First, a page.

The Pope did remind Bishops that they are the governors of the Mass in their diocese and so they are to see to it that only those who can celebrate the Mass "worthily," having proper understanding of the language and rubrics, should do so. He also asked the Bishops to send in a report in three years about the experiences with this new approach so that any "kinks in the chain" may be worked out. (my expression, not the Pope's)

Some interesting notes: The Pope wrote the document in the tone of the Papal "we" which isn't inappropriate but certainly not used as much any more. In addition, the date included in the document is actually today's date 7-7-7, which is very unusual as documents normally bear signing dates weeks and sometimes even months in advance.

This is certainly a fascinating time, especially for those of us preparing for Holy Orders, and it will be interesting to see where the Holy Spirit takes this. I wouldn't expect mass celebrations of this expression of the Latin rite simply because no one knows how to say it. But, as time goes on I think the momentum will grow until it is not strange to see a John XXIII Mass celebrated on Sunday morning in your parish. Only time will tell.

Letter to the Bishops Here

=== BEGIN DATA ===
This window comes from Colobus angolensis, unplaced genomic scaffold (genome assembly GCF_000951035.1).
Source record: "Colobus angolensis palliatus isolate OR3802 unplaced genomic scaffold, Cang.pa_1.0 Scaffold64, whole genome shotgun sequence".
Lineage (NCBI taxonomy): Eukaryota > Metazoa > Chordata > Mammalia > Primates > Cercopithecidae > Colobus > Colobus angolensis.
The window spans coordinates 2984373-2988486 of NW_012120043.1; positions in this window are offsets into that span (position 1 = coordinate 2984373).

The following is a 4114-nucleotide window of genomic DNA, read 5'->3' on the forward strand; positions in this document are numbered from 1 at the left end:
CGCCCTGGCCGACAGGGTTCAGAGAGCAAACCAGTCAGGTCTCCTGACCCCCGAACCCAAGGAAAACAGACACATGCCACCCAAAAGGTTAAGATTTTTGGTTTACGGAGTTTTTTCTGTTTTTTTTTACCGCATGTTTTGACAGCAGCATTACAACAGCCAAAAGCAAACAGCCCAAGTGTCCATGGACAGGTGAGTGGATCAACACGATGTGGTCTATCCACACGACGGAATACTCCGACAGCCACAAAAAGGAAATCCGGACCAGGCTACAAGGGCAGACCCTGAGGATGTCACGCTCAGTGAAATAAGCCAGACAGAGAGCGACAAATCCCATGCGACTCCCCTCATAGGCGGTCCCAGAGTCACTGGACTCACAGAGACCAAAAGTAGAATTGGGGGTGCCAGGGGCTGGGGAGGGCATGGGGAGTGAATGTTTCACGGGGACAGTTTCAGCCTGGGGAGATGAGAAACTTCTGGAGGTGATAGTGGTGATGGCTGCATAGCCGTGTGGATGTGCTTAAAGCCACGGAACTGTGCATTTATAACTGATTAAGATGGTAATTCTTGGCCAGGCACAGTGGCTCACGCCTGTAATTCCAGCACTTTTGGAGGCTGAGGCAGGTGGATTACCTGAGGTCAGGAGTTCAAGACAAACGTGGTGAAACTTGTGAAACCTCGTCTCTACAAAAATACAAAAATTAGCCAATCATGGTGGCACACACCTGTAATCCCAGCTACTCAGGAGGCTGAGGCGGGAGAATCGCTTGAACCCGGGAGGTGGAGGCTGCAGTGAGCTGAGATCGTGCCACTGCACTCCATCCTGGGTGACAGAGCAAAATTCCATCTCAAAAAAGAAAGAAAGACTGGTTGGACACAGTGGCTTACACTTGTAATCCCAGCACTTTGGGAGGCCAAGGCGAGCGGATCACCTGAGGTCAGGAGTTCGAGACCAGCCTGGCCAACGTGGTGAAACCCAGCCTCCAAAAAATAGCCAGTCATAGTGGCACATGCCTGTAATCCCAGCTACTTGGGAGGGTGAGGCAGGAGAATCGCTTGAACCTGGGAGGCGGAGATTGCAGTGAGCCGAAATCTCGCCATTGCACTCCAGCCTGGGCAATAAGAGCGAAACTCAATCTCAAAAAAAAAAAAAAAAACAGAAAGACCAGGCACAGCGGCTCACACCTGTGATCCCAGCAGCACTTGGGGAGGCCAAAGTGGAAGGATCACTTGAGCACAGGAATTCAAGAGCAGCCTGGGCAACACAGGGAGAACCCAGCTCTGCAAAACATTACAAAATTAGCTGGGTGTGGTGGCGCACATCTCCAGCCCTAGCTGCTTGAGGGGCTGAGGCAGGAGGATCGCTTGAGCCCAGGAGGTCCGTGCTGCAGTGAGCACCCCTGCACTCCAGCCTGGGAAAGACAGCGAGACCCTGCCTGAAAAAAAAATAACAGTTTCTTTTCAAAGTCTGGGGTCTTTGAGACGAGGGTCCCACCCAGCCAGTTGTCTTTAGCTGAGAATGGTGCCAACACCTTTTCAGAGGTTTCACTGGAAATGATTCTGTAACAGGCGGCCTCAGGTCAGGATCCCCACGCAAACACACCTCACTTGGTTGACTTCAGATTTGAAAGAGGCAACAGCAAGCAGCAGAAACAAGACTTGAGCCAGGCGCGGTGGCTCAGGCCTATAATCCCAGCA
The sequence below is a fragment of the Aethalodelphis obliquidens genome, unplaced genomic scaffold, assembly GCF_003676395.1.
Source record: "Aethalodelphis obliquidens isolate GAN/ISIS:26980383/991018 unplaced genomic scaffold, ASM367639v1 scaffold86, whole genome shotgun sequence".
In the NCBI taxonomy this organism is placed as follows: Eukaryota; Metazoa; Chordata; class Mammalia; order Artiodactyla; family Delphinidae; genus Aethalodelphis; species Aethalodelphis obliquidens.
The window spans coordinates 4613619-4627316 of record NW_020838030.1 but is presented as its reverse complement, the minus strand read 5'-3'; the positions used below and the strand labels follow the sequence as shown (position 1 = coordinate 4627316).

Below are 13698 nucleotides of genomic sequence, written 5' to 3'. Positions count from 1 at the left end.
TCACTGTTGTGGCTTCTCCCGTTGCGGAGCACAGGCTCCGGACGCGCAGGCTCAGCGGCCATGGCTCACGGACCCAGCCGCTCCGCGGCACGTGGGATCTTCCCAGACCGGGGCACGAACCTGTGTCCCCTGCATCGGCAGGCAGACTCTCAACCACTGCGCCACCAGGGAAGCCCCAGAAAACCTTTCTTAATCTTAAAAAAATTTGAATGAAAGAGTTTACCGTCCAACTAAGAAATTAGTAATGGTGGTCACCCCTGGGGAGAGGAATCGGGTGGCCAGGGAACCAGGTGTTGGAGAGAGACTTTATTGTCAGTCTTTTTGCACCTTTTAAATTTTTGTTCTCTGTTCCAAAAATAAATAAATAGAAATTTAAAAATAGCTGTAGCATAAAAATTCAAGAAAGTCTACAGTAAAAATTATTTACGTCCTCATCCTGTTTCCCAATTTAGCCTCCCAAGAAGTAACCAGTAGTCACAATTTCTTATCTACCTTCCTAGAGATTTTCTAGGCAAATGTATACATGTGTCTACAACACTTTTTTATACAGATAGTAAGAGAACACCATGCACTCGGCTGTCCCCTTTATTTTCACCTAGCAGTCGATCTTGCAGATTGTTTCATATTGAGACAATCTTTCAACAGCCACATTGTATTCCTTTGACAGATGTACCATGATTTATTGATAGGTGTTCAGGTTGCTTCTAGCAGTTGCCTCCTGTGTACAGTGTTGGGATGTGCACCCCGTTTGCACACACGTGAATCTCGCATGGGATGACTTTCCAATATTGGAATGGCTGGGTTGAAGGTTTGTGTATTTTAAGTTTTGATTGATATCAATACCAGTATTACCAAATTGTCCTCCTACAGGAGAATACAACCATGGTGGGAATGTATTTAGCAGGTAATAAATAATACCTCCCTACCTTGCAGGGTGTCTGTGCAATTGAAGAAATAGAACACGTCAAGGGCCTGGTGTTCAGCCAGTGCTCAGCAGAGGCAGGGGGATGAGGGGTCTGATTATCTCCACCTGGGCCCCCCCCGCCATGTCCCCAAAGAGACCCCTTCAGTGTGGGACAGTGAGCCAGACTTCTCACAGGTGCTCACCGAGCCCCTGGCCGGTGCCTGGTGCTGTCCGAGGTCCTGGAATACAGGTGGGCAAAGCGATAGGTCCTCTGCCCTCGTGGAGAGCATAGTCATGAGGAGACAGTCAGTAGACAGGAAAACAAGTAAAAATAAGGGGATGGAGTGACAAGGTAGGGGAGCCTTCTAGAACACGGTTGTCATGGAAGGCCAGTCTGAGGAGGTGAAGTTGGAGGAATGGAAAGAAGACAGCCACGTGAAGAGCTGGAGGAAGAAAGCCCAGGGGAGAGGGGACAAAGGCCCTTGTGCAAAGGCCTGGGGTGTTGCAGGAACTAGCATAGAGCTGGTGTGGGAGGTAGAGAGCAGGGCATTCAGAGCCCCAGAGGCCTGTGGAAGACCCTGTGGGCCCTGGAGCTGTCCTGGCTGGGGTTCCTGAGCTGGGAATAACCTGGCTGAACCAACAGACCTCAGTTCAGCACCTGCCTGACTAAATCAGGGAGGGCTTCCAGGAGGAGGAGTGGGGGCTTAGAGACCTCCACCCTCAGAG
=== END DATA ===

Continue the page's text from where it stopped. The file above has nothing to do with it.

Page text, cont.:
Summorum Pontificum
(the motu proprio) in an unoffical translation because the only official version at this time is, ironically enough, in Latin.

4 comments:

Jeremy Priest said...

Just a note: I worked on one of Pope John Paul II's encyclicals and found that the Latin text used the first person plural or royal "we." I think it has generally been a choice on the part of papal translators to use the singular "I" for most of Pope John Paul's stuff. This probably represents a nod toward "tranditionalists," as they are the target audience.
Also, nice insight on the 7-7-7 date. That is unusual. It might be meant to say, "I didn't sit on this one at all. You got it the day I finished it." Or, something to that effect.

How's your summer going? Come up to Traverse City if you get a chance...lodgings at Hotel Priest are always open.

Saginaw said...

Thanks, yeah, I didn't know what to make of the 7-7-7, at first I thought it might have something as a opposite number sequence to the 6-6-6 of revelation, but I didn't sit on that for more than two seconds 'cause that's just too open to conspiracy theory stuff. I don't know about the "getting it to you right away" idea because, obviously he didn't...

I'm in Omaha right now but a trip to Traverse City will def. have to be in the future!

Brad said...

I didn´t think of the consequences for those men already in formation. I wonder if any seminaries are prepared to include the '62 Missal in their sacraments classes.

Saginaw said...

The way the academic system is set up at the moment, I don't see how it is possible. Currently in many seminaries if latin is offered at all it is not enough to have an understanding of what one is praying in the Mass. But besides the latin issue there also falls the issue of learning alternative forms of all the sacraments, not simply the Mass.